In the Community: Rock Star Resilience

When the coronavirus hit in March of 2020, AAHA-accredited Animal Hospital of Rowlett (AHR) in Rowlett, Texas, stayed open, but it was not business-as-usual. Like all Texas veterinary practices, AHR qualified as an essential service; however, the definition of that phrase varied by county. 

Wendi Carter, DVM, CVA, with Axel (who has his own Instagram account). (Photo courtesy of Animal Hospital of Rowlett)

Editor’s note: Since the advent of the coronavirus, veterinary practices’ community service has shifted. We reached out to several practices we’ve interviewed in the past to see how they’re doing.

When the coronavirus hit in March 2020, AAHA-accredited Animal Hospital of Rowlett (AHR) in Rowlett, Texas, stayed open, but it was not business as usual. Like all Texas veterinary practices, AHR qualified as an essential service; however, the definition of that phrase varied by county.

“Our satellite practice was able to continue offering some services deemed nonessential at our main location,” Christen E. Lynch, practice manager of AHR, told Trends. “For instance, our main location stopped offering daycare, grooming, boarding, and some wellness care; however, our satellite continued to offer grooming.”

“Initially, we started with masks and operated as we normally did,” Lynch said. “About a week in, we changed to curbside and only allowed clients in the building for euthanasia. About a week after that, we shortened our hours.”

“We have offered telemedicine appointments, and we will FaceTime with clients who do curbside while we examine their pets inside if they want to be ‘present.’ We have also tried to be better with social media posts of new puppies and surgery patients so clients can see what we are doing inside,” said Lynch.

AHR has added services back since Texas has “reopened.” However, it will not perform low-cost spay and neuters owing to the potential for shortages of personal protective equipment.

Two of AHR’s community service efforts, spotlighted in a previous article, have also stalled.

Before coronavirus, AHR hosted a monthly pet-loss support group and invited clients to join when it sent out a sympathy card after euthanasia. “We would have done a Zoom meeting if there had been interest,” said Lynch, “but there was no response.” AHR continues to promote the pet-loss support group, but no one has RSVP’d. A local counselor has also offered her services to AHR for its clients should the need arise.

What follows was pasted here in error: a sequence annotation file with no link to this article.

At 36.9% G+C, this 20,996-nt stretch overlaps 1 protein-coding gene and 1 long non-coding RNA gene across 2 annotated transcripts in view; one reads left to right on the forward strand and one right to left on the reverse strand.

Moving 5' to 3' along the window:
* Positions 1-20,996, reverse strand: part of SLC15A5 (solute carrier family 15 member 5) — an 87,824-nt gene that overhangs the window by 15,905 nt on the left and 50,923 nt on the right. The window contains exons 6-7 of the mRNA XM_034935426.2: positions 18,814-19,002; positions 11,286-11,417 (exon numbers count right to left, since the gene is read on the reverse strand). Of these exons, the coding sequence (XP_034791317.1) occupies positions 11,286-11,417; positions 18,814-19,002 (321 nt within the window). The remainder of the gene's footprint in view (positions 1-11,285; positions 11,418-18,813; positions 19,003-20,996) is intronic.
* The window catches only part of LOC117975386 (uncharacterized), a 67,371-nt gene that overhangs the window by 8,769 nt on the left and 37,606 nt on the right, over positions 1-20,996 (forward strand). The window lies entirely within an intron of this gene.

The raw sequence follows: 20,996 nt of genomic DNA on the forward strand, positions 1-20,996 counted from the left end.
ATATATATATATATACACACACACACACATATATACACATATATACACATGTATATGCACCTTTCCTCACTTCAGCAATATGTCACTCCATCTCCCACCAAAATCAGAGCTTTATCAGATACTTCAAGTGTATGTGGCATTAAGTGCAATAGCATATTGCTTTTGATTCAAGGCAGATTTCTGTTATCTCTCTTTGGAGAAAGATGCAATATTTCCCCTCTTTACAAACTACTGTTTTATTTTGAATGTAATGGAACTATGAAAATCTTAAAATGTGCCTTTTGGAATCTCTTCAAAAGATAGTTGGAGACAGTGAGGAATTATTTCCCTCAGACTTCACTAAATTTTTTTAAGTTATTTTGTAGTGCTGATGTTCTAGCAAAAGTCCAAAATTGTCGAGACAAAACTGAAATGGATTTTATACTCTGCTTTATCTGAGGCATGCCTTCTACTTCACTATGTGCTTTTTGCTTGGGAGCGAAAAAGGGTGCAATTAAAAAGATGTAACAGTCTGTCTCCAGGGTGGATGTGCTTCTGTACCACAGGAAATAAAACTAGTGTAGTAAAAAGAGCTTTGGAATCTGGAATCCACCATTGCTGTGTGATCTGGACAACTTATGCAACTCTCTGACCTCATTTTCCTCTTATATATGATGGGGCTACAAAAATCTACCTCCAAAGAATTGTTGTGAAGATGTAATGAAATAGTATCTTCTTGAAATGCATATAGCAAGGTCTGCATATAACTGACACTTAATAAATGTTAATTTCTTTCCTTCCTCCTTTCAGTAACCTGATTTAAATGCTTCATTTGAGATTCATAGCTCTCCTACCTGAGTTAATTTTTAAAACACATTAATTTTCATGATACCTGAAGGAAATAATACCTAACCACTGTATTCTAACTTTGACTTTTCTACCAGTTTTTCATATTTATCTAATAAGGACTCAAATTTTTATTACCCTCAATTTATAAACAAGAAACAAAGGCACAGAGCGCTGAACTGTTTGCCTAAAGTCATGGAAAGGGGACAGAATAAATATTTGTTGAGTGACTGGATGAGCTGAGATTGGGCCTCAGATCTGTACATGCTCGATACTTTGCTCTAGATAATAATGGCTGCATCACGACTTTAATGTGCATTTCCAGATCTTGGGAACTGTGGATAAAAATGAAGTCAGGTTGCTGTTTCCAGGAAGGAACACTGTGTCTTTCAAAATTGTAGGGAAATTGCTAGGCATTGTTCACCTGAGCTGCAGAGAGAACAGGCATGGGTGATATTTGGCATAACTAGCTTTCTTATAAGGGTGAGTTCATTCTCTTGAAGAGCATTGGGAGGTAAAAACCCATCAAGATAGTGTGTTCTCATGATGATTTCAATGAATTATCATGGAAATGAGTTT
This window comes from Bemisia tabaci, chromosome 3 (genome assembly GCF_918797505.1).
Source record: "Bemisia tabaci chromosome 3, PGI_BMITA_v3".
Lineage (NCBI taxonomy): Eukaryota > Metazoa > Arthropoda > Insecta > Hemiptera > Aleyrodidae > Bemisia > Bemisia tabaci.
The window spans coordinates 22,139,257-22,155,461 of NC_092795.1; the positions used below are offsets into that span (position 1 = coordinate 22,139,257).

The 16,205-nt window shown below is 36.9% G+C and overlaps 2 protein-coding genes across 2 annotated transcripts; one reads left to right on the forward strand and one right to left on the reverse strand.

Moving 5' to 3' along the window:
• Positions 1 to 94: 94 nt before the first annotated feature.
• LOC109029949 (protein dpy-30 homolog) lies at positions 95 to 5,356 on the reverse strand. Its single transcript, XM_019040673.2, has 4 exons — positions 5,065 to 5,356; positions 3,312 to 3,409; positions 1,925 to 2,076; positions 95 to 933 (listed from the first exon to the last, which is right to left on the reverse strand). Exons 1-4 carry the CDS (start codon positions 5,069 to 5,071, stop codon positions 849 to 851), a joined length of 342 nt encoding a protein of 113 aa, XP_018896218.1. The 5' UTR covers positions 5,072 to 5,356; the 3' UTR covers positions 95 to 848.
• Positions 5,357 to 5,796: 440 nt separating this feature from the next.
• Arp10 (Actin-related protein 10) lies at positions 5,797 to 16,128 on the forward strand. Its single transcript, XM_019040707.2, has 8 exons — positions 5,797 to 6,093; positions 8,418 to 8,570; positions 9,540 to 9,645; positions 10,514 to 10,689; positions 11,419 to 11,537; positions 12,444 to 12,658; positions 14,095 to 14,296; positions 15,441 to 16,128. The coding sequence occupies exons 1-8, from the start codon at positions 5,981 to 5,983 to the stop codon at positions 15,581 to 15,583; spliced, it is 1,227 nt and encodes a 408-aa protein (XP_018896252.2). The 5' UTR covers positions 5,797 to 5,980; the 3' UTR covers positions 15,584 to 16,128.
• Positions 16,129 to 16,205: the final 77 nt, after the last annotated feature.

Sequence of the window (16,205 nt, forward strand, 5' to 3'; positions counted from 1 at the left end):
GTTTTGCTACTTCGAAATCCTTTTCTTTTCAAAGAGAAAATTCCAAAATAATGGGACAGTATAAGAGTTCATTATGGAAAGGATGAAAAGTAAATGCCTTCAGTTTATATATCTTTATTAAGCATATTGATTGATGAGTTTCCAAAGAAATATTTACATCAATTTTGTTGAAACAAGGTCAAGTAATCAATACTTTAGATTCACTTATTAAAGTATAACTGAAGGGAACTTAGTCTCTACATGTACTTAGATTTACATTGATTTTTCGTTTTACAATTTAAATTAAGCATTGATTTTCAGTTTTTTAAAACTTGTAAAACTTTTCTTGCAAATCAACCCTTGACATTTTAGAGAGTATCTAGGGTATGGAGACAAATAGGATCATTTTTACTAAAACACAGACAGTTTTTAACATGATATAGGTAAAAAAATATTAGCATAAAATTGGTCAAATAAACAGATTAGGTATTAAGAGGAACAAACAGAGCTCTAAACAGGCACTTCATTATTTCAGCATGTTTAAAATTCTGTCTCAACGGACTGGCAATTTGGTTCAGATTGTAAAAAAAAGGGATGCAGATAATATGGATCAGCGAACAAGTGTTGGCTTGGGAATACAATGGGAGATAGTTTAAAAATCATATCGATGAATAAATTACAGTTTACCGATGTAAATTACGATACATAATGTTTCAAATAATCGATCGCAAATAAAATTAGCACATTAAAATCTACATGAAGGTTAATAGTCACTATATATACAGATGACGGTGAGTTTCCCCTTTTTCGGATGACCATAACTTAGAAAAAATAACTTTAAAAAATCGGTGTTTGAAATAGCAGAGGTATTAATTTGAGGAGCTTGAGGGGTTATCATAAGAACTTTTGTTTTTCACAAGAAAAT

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Additionally, before the coronavirus, practice owner Kimberly Ann Downes, DVM, had been offering “Thursday visits” with her dog, Stone, a retired guide dog for the blind, to Christian Care Retirement Center. “We did have to stop this service since Christian Care is not allowing visitors, even families of the residents,” said Lynch.

AHR hopes to resume these community efforts once restrictions are lifted. Until then, AHR is doing what it can. “We send out letters from Bob, the clinic cat, to our families with young kids to say, in effect, ‘Quarantine is rough but we hope to see you soon.’”

Like many practices—and many businesses—today, AHR is being tested. And it is rising to the challenge. “Despite the difficult clients who don’t realize we’re doing our best, or that we’re as sad as they are that they can’t come inside, if anything, we’ve proven our resilience and teamwork,” said Lynch. “Veterinary employees are rock stars.”

 

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